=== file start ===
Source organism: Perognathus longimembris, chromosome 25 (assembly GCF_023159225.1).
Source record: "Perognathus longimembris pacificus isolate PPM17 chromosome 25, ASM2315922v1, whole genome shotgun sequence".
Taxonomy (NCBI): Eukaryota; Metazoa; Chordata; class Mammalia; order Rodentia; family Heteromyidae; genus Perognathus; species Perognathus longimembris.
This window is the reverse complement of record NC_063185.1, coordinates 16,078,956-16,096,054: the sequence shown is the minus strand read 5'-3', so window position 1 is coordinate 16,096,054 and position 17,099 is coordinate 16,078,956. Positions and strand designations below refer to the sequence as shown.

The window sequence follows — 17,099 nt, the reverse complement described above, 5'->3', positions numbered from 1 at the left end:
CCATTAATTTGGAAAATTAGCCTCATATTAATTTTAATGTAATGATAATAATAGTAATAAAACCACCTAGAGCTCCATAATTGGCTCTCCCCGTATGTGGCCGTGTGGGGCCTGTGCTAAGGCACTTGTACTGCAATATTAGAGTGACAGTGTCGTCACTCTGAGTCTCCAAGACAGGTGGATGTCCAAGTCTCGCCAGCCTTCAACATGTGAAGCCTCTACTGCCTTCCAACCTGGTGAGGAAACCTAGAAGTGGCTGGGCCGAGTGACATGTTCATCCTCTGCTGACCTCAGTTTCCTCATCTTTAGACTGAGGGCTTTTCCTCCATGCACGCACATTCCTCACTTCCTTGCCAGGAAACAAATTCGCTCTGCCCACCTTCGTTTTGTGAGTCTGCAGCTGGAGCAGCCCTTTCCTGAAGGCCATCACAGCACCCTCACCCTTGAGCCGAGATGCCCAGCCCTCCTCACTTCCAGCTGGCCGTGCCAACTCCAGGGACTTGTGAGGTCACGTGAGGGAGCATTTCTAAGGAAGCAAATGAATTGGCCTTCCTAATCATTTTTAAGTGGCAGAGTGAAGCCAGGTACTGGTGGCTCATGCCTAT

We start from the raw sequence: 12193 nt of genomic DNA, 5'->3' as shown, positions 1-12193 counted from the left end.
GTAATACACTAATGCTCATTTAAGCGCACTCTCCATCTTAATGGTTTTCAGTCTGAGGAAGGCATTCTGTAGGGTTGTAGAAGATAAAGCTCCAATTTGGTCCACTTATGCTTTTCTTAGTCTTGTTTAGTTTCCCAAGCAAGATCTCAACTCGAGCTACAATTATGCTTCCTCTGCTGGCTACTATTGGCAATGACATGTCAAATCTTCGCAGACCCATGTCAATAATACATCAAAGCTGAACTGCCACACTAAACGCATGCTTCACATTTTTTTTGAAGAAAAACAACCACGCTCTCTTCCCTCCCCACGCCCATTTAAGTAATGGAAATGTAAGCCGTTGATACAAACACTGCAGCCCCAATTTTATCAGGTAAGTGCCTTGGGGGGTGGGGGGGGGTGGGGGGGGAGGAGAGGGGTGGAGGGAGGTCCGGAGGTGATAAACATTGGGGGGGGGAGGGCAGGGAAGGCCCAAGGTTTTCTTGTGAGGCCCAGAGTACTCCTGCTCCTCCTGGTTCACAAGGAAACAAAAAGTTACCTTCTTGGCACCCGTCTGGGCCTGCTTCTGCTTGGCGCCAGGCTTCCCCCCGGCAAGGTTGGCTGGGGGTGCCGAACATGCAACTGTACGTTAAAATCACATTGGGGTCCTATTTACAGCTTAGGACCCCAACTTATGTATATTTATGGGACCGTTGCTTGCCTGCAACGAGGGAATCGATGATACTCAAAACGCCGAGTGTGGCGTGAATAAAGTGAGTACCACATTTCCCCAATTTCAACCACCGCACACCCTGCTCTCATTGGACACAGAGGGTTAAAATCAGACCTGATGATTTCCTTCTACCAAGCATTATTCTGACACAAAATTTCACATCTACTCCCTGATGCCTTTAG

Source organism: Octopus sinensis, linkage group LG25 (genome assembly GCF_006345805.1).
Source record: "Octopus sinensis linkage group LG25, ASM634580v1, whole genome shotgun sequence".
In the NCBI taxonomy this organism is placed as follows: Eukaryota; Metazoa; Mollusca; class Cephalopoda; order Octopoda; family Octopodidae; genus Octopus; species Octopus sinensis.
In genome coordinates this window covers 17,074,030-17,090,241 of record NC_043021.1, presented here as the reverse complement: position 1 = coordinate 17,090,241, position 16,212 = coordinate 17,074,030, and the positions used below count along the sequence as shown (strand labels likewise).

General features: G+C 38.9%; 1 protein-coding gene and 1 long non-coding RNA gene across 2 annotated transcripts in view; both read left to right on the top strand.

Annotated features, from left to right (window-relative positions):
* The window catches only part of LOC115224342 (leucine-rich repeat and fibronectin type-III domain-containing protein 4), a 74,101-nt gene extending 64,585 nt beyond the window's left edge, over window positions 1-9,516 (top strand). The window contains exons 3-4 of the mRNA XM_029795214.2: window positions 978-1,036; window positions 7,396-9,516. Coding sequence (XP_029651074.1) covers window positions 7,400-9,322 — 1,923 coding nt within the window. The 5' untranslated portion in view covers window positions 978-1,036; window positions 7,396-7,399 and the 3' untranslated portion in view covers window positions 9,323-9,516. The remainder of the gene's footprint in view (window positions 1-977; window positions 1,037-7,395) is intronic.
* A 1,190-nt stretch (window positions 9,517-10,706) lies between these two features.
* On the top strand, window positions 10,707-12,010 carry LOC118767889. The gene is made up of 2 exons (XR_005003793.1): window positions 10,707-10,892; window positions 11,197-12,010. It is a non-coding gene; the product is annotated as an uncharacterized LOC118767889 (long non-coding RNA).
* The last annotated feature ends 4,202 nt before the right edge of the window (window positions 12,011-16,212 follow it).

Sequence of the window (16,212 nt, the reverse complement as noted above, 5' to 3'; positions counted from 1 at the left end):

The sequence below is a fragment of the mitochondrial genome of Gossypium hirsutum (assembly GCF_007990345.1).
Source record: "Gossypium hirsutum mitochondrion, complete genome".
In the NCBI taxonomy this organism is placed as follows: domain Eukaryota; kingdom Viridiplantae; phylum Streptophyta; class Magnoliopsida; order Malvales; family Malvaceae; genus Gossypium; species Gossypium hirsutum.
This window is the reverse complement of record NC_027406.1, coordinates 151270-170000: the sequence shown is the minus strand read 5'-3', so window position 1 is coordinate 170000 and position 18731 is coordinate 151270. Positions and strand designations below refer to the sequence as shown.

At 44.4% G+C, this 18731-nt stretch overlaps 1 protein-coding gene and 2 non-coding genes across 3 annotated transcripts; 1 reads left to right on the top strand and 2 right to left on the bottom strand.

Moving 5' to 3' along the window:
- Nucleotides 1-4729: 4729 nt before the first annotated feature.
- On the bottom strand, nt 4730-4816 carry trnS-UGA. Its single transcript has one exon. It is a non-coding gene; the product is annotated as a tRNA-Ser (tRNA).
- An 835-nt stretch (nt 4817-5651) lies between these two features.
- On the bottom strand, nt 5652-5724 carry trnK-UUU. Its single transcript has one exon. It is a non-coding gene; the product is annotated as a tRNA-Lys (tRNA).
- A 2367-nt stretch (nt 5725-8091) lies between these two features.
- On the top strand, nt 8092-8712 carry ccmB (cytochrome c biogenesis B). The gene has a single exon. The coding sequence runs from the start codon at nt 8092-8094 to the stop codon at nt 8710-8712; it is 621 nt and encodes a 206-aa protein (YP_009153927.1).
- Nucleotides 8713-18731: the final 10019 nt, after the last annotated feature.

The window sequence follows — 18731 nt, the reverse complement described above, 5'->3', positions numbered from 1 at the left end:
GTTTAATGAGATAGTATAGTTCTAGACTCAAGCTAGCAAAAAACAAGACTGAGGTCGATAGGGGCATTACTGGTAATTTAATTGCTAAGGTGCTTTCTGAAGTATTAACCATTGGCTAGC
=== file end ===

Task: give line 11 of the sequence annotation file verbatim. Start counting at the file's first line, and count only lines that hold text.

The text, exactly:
In the NCBI taxonomy this organism is placed as follows: Eukaryota; Metazoa; Mollusca; class Cephalopoda; order Octopoda; family Octopodidae; genus Octopus; species Octopus sinensis.